Contextual Content

Mixed reviews from Iran on President’s visit

Babak Yektafar is the Editor-in-Chief of WashingtonPrism.org. He is a graduate of Farleigh Dickinson University with a B.A. in Communications. From 1999 to 2005, Babak was a producer with C-SPAN network’s national live morning program, Washington Journal.

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Story Transcript

PAUL JAY, SENIOR EDITOR: On Tuesday, Iran’s President Ahmadinejad addressed the United Nations. This was part of a whirlwind of public interviews where he expressed Iran’s position on its nuclear program, the Israeli-Palestinian conflict, and much more. While it’s clear he was trying to make Iran’s case to the American people, he was also or even more so speaking to the Iranian and Arab public opinion. To assess how the events of the past few days in New York were received in Iran and across the Middle East is Babak Yektafar, editor in chief of Washington Prism magazine and a former producer with C-SPAN’s Washington Journal. Babak, thank you for joining us. The president of Iran was subject to a lot of abuse in New York from his introduction by the Columbia University’s president Bollinger to newspapers and demonstrations. How was this received in Iran and across the Middle East?

BABAK YEKTAFAR, EDITOR-IN-CHIEF, WASHINGTONPRISM.ORG: Those who were the publications and also the news services, for example, who may be considered as pro-Ahmadinejad concentrated on how Mr. Ahmadinejad brought the case of Iran to the United States and that he didn’t back away from any of his previous assertions. And this shows the real strength of Iran. And those who may be more aligned with the reformist camp—or maybe you can call them anti-Ahmadinejad regime—basically also attacked the way that the head of the Iranian state was dealt with or was received, particularly by an educational institution, such as Columbia University.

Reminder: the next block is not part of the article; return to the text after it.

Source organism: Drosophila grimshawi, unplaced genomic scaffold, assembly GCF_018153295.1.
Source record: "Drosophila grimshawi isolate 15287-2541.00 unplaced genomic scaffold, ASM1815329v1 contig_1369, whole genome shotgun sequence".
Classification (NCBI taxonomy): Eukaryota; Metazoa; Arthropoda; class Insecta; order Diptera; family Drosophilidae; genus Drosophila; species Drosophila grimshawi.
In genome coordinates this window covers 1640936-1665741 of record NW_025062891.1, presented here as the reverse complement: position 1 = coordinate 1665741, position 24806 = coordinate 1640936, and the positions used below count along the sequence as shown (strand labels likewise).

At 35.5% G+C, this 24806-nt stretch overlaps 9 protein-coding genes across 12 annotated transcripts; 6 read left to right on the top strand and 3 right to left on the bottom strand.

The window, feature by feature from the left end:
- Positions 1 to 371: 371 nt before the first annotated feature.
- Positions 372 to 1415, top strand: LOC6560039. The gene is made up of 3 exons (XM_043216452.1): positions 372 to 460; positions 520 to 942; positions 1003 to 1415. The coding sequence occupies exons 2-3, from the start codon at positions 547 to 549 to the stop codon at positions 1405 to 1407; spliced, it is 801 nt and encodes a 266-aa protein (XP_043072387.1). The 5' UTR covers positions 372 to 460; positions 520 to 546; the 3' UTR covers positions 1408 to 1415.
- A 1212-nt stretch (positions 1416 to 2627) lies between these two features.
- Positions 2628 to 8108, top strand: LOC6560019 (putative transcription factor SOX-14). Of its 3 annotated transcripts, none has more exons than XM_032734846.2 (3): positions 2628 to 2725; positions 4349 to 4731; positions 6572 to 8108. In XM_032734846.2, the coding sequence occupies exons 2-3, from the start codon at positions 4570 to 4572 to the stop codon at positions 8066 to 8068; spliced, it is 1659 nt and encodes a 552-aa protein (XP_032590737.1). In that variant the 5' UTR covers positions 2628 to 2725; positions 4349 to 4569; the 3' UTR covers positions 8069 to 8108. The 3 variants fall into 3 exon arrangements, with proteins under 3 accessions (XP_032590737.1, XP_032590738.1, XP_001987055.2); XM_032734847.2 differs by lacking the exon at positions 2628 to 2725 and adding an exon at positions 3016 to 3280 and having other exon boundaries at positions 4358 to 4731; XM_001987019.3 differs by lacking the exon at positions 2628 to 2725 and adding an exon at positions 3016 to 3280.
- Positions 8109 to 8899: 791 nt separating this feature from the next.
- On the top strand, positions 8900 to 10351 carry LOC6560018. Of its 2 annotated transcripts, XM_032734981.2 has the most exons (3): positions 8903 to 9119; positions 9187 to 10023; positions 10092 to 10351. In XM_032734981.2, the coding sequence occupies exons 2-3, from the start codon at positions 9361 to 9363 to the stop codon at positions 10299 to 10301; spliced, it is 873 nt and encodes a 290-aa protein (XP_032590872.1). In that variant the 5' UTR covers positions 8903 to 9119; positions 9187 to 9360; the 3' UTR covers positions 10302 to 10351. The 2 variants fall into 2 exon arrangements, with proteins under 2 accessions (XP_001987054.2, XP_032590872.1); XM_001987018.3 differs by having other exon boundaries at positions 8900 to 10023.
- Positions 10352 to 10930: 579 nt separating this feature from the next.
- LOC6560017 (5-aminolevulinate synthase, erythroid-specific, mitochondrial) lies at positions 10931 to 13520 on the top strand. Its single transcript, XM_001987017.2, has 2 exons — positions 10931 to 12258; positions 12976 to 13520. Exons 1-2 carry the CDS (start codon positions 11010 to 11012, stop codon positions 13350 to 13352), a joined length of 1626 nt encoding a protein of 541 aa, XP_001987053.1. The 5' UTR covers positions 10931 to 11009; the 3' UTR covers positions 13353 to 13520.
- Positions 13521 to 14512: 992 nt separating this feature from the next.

JAY: There was a letter by seven chancellors and presidents of Iranian universities to the Columbia president, Bollinger, asking him ten tough questions about U.S. policy and other things. But to what extent was this speech by Ahmadinejad meant to strengthen his support in Iran? And if so, did it achieve that?

YEKTAFAR: To be very honest with you, as you know, of course a lot of people labeled this as Mr. Ahmadinejad’s charm offensive. I don’t think there were that many people in Iran who were hopeful that Mr. Ahmadinejad’s trip to the United States was going to do anything in regards to maybe reducing the current heightened confrontation between Iran and the United States. I don’t think there was that much hope for it. But then again, when something like that happens, you always somehow feel that maybe there is something about it, particularly because recently, within the last two weeks, it seemed that Mr. Ahmadinejad was having a softer tone with the United States. He had basically said that we have no problems talking with the United States as long as we’re treated on equal terms, and he’s made these kind of openings, he’s led us to believe that maybe there is some softening. And, of course, a lot of it also has to do with certain recent movements in Iran, the changing of the head of the Islamic Republic Guard, as well as the election of Mr. Rafsanjani, who was in competition with Mr. Ahmadinejad for the higher chamber, the Council of Experts, and so on and so forth. So there’s a lot of domestic stuff that also played into this. But I believe that from at least the kind of feedback I’ve got is that, again, this kind of approach, this kind of reception as an Iranian did not sit necessarily well with most of the Iranian population, even though a great many of them might be against his policy.